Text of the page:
Speech Discrimination Tasks: A Sensitive Sensory and Cognitive Measure in Early and Mild Multiple Sclerosis

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There is a need for reliable and objective measures of early and mild symptomology in multiple sclerosis (MS), as deficits can be subtle and difficult to quantify objectively in patients without overt physical deficits. We hypothesized that a speech-in-noise (SiN) task would be sensitive to demyelinating effects on precise neural timing and diffuse higher-level networks required for speech intelligibility, and therefore be a useful tool for monitoring sensory and cognitive changes in early MS. The objective of this study was to develop a SiN task for clinical use that sensitively monitors disease activity in early (<5 years) and late (>10 years) stages of MS subjects with mild severity [Expanded Disability Status Scale (EDSS) score < 3]. Pre-recorded Bamford-Kowal-Bench sentences and isolated keywords were presented at five signal-to-noise ratios (SNR) in one of two background noises: speech-weighted noise and eight-talker babble. All speech and noise were presented via headphones to controls (n = 38), early MS (n = 23), and late MS (n = 12) who were required to verbally repeat the target speech. MS subjects also completed extensive neuropsychological testing which included: Paced Auditory Serial Addition Test, Digit Span Test, and California Verbal Learning Test. Despite normal hearing thresholds, subjects with early and late mild MS displayed speech discrimination deficits when sentences and words were presented in babble – but not speech-weighted noise. Significant correlations between SiN performance and standardized neuropsychological assessments indicated that MS subjects with lower functional scores also had poorer speech discrimination. Furthermore, a quick 5-min task with words and keywords presented in multi-talker babble at an SNR of −1 dB was 82% accurate in discriminating mildly impaired MS individuals (median EDSS = 0) from healthy controls. Quantifying functional deficits in mild MS will help clinicians to maximize the opportunities to preserve neurological reserve in patients with appropriate therapeutic management, particularly in the earliest stages. Given that physical assessments are not informative in this fully ambulatory cohort, a quick 5-min task with words and keywords presented in multi-talker babble at a single SNR could serve as a complementary test for clinical use due to its ease of use and speed.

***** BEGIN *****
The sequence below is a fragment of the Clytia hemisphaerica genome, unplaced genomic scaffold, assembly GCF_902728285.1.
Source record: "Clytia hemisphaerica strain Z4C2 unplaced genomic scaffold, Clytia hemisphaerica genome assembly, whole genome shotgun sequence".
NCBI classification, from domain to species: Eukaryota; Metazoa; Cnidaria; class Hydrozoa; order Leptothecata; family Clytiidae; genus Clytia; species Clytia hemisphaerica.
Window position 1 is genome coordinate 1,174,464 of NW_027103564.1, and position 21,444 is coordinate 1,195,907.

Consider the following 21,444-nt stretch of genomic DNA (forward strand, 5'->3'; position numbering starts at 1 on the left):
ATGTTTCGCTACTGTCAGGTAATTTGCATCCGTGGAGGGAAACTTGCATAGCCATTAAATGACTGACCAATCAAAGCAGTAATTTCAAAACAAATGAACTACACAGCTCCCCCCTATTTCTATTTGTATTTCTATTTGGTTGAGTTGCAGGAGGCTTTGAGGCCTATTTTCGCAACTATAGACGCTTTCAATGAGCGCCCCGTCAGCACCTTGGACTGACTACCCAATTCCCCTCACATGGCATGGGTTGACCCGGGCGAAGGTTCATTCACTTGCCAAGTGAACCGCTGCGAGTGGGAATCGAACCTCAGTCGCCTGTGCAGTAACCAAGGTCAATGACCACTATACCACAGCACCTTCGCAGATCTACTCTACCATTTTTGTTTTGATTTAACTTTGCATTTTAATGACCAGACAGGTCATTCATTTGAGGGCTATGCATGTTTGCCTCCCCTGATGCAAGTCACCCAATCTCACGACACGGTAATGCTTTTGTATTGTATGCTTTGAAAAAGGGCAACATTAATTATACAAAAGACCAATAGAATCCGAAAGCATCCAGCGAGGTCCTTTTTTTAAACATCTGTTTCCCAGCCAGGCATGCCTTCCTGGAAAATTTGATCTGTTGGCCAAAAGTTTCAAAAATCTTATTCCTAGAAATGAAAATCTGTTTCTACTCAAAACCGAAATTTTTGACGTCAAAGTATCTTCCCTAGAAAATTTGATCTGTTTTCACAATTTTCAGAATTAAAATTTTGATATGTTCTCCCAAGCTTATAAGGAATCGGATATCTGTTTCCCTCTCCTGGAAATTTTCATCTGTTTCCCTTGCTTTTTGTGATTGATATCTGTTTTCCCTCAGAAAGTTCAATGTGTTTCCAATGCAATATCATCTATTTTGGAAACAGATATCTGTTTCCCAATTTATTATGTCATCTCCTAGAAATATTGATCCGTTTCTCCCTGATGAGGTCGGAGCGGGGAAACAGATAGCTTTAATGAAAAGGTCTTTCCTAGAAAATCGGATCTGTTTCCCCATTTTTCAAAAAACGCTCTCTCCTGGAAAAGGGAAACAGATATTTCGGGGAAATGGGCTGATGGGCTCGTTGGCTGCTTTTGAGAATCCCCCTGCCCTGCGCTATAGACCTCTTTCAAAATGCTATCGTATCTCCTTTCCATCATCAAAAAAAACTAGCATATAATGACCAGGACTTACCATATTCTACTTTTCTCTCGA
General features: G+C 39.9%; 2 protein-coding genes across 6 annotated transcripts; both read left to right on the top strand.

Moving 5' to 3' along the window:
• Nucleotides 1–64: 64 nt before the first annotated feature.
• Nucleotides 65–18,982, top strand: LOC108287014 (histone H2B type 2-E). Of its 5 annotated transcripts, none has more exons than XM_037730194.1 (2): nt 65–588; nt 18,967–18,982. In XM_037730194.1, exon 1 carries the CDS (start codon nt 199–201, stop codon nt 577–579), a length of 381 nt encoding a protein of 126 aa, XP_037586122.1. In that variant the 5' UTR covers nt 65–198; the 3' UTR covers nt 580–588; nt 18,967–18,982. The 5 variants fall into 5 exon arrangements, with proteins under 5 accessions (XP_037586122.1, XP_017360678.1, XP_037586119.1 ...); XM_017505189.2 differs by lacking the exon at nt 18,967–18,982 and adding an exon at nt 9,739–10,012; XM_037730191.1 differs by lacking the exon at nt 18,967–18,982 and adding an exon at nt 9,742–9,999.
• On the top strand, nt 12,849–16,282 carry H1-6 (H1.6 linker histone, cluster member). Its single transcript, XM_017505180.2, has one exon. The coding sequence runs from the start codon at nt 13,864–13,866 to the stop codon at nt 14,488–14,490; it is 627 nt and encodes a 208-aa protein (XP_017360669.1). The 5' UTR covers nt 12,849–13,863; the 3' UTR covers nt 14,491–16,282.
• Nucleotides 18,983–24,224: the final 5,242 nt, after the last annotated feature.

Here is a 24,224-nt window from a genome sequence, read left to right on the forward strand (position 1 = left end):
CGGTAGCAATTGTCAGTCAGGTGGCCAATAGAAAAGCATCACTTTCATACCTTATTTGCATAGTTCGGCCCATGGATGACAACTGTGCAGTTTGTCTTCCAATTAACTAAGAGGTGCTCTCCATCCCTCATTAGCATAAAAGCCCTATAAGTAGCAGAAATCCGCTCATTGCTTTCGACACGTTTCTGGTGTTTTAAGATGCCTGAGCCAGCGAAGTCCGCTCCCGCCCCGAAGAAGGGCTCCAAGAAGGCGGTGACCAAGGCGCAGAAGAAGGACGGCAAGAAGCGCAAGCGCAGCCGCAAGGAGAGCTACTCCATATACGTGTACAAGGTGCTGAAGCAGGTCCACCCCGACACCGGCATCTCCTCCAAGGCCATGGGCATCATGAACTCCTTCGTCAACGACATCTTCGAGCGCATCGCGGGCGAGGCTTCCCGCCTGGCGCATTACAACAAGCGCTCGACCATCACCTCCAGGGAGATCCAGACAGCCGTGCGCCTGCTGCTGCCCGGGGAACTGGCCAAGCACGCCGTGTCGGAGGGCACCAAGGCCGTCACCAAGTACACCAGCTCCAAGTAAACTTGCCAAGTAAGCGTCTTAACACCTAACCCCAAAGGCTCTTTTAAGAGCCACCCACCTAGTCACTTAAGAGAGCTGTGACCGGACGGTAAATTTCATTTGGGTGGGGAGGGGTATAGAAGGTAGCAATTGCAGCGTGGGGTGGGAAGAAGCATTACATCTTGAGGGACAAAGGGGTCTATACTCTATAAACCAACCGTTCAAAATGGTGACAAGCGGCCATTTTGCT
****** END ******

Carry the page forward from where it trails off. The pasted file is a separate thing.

Original languageEnglish
Article number604991
Number of pages21
JournalFrontiers in Neuroscience
Publication statusPublished - 23 Dec 2020


  • auditory attention
  • central auditory processing
  • cognitive impairment
  • early disease biomarker
  • multiple sclerosis
  • sensory impairment
  • speech in noise perception

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